By its nature, encouragement is usually an unseen and uncelebrated ministry. Yet it is so essential. We wanted to take some time to highlight this necessary work and so we asked three people to share examples and ideas to inspire us.
Learning from our communities
The pinnacle of God’s creation wasn’t the glorious mountain ranges, the oceans with all its amazing creatures or the billions upon billions of stars! No, the apex of God’s creation was humanity. We are the ones made in God’s image. That is, we are made to reflect something of God’s character to one another. That instantly gives every human being rich dignity and deep value. What an honour! Sadly we now live in a fallen world and we are all now broken reflections of the image of God. As Francis Schaeffer put it – we are glorious ruins.
Deep down everyone knows God is true and real, as Romans 1 points out. Romans 2:14-15 tells us that all of us know justice, love, honesty – God’s law is written on our hearts. This is talking about unbelievers. As God’s image bearers we show something of God’s character. So, we shouldn’t be surprised when we meet unbelievers who are more generous, loving, kind and sacrificial than Christians that we know. If we want to encourage our community, we must grasp this first!
We live in an area with big social problems and see the devastating effects of sin all around. But, at the same time we see wonderful love and sacrifice for one another. One of the ways we get to see this in real clarity is through the food-bank that is run from the church. We sought to encourage and serve our community, but we have been blown away by the encouragement they are to us! We have many volunteers from gospel churches in our area, but also many volunteers come from the community. They are loyal, sacrificial and care about the valley.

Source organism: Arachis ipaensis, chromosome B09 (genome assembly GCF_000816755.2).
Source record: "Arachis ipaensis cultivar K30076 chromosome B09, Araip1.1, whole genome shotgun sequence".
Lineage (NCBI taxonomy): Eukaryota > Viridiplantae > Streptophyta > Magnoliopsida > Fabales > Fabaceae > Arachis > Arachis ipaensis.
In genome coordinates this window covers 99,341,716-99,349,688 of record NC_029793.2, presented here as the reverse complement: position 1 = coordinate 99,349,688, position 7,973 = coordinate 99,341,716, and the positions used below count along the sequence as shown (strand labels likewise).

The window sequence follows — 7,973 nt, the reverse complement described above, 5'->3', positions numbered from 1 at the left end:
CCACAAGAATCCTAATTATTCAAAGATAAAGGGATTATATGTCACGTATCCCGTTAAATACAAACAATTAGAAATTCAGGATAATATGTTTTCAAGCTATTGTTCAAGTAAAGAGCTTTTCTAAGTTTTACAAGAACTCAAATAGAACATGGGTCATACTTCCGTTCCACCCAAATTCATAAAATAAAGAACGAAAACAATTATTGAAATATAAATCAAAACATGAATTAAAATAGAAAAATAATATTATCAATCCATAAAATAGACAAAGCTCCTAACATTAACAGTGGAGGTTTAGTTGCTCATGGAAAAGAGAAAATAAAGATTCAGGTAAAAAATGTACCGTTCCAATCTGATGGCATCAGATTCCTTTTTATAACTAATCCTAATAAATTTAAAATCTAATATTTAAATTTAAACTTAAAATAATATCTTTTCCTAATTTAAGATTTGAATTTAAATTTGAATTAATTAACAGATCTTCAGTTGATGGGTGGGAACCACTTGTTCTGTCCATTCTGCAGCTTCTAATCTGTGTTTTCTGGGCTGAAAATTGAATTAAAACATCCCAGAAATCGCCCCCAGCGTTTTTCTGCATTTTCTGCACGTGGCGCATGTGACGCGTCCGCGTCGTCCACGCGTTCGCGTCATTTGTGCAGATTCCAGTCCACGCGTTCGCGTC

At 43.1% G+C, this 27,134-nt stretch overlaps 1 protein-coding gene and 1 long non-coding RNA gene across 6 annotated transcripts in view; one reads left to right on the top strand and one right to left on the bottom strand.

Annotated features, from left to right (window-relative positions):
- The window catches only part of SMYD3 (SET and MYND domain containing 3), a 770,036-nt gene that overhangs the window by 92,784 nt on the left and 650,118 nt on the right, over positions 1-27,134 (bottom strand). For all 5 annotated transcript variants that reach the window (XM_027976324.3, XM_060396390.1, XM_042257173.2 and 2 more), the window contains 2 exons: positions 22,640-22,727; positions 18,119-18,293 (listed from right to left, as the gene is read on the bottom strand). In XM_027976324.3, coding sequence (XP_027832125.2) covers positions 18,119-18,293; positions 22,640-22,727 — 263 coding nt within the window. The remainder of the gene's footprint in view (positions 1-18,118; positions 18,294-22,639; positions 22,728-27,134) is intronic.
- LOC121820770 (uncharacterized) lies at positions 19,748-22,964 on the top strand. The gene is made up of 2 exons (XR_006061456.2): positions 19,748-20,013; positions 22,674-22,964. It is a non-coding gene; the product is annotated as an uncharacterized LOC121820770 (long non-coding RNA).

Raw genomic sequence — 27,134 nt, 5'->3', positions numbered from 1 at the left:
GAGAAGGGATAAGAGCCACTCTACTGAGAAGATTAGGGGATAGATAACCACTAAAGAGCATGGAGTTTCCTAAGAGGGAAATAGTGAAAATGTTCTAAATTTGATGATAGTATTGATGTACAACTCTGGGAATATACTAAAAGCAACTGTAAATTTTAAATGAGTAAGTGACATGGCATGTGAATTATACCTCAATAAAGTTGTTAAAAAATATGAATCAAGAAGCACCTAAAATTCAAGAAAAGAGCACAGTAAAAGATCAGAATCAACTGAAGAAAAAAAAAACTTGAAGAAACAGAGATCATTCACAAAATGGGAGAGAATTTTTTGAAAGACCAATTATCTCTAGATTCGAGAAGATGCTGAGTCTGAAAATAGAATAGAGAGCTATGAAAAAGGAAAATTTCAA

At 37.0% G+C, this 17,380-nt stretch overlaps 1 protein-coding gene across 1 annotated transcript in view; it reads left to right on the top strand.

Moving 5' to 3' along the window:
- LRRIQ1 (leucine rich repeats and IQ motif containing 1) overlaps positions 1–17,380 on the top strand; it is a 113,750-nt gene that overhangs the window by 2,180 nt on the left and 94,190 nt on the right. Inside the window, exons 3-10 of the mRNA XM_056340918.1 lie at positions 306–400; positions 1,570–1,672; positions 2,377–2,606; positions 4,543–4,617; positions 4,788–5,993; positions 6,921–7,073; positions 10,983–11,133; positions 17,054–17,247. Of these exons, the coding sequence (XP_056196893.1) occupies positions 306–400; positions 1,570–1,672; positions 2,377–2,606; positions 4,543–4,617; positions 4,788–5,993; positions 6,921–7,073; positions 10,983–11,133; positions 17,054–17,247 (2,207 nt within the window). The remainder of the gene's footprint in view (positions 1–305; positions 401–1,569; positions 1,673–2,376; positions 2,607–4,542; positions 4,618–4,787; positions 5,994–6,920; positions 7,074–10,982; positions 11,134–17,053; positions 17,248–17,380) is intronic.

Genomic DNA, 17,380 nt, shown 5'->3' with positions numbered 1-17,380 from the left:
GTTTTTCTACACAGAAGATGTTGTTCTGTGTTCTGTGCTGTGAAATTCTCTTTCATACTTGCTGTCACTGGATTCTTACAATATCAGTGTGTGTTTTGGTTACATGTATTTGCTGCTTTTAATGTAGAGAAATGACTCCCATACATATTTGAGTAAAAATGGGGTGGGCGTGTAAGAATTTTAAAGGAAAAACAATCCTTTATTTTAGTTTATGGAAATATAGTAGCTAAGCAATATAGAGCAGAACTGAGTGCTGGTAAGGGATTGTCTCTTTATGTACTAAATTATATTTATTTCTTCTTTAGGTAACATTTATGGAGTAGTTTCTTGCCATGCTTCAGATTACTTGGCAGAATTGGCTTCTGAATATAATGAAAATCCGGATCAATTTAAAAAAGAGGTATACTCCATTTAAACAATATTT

Over the first lockdown period, we needed a few new volunteers for the Foodbank as many of our usual volunteers were shielding. I contacted some of the men I play ‘5-a side’ with, and my wife asked some of her choir. People were very ready and happy to help. One graphic designer who was on furlough even put together a book of friends’ recipes and managed to raise nearly £2000 for the Foodbank! We see wonderful generosity through this means throughout the year. As well as this, many of our church are deeply indebted to neighbours who care, help and support in very practical ways. We have witnessed real sacrificial love.
We thank God for what we can learn and be encouraged about through our valley, but we also plead with him that he would save and rescue them so that they would experience the care, generosity and sacrifice of our glorious saviour Jesus.
Andrew Norbury is Pastor of Peniel Evangelical Church, Maesteg.
Your pastor needs encouragement too
‘I wish I knew what to do or say to encourage him.’ How many times have you thought that as you listened in church or just watched your pastor being pastoral? So often, the creative moment passes and you give up on any half formed ideas you have had. What can we ‘ordinary’ church members do to lighten their load by encouraging them?
I received anonymous responses from pastors about what might encourage them and have included them here in italics.
The number one answer, by a long way, was prayer.
‘It encourages me knowing that members pray for me.’
‘Hearing members praying for me and my children.’
‘It is encouraging when people pray in a way that demonstrates that they appreciate something of the challenges and struggles we face week by week, in the long hours of sermon preparation during the week rather than simply praying for the delivery of the sermon on the Sunday.’
It doesn’t take much imagination to think through what may be their tasks for the day. Is it their day off? Then pray for refreshment. Saturday? Then pray for family time. Is it a Sunday? Then pray for stamina and spiritual enlivening. Pray for their wives with all the support they need to put into family life.
The second thing that encouraged pastors was a response from the congregation.